OPEC on Thursday flagged downside risks to summer oil demand as part of the backdrop to output cuts announced this month by OPEC+ producers, shedding some light on the factors behind the surprise move that has led to a rise in oil prices.
Some members of OPEC+, which includes OPEC, Russia and others, announced new voluntary production cuts on April 2 taking effect from May. The unexpected move has prompted oil to rally towards $87 a barrel from below $80.
OPEC+ gave little information on the reasons for the surprise cuts, saying in a statement they were a “precautionary measure” to support market stability. Some OPEC delegates told Reuters they did not know the exact reasons for the reduction.
But in a discussion on the summer market outlook in its monthly oil report on Thursday, the Organization of the Petroleum Exporting Countries (OPEC) said oil inventories looked more ample and global growth faced a number of challenges.
“OECD commercial inventories have been building in recent months, and product balances are less tight than seen at the same time a year ago,” OPEC said, referring to the Organisation for Economic Co-operation and Development.
OPEC also said the usual U.S. seasonal demand uptick could take a hit from any economic weakness due to interest rate hikes, and the reopening of China after strict COVID-19 containment measures were scrapped had yet to stop a decline in global refining intake of crude.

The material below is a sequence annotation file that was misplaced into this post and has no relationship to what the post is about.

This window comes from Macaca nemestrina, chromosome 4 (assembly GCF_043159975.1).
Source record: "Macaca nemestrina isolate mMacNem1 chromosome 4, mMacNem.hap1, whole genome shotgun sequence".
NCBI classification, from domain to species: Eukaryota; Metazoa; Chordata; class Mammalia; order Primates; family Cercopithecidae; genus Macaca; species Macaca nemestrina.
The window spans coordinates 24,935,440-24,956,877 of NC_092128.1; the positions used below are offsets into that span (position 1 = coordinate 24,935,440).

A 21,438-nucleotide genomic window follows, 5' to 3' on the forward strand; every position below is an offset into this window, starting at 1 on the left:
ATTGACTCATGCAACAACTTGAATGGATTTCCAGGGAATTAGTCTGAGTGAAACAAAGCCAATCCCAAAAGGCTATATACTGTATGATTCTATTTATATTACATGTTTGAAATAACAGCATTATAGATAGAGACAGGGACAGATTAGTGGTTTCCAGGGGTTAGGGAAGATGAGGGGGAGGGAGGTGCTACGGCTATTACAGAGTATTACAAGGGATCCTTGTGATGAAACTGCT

“It should be noted that potential challenges to global economic development include high inflation, monetary tightening, stability of financial markets and high sovereign, corporate and private debt levels,” OPEC said.
Still, OPEC maintained its forecast that oil demand will rise by 2.32 million barrels per day (bpd), or 2.3 per cent, in 2023 and nudged up its forecast for China. The global figure was unchanged for a second straight month.
OPEC left its 2023 economic growth forecast at 2.6 per cent and cited potential downside risks. Still, it said the spillover from U.S. bank failures in March had had a limited economic impact.
Oil weakened after the report was released with Brent crude falling below $87 a barrel.
The report also showed OPEC’s oil production fell in March, reflecting the impact of earlier output cuts pledged by OPEC+ to support the market as well as some unplanned outages.
For November last year, with prices weakening, OPEC+ agreed to a 2 million bpd reduction in its output target – the largest since the early days of the pandemic in 2020.
The April 2 voluntary cuts bring the total curbs pledged by OPEC+ to 3.66 million bpd, equal to 3.7 per cent of global demand.
OPEC said its March output fell by 86,000 bpd to 28.80 million bpd, with declines in Iraq and Angola. Iraq’s northern exports were halted, while Angola shut an installation for maintenance.
The report kept its estimate of the amount of crude OPEC needs to pump in 2023 to balance the market steady at 29.3 million bpd, suggesting there will be a deficit if OPEC keeps pumping at March’s rate or makes further cuts.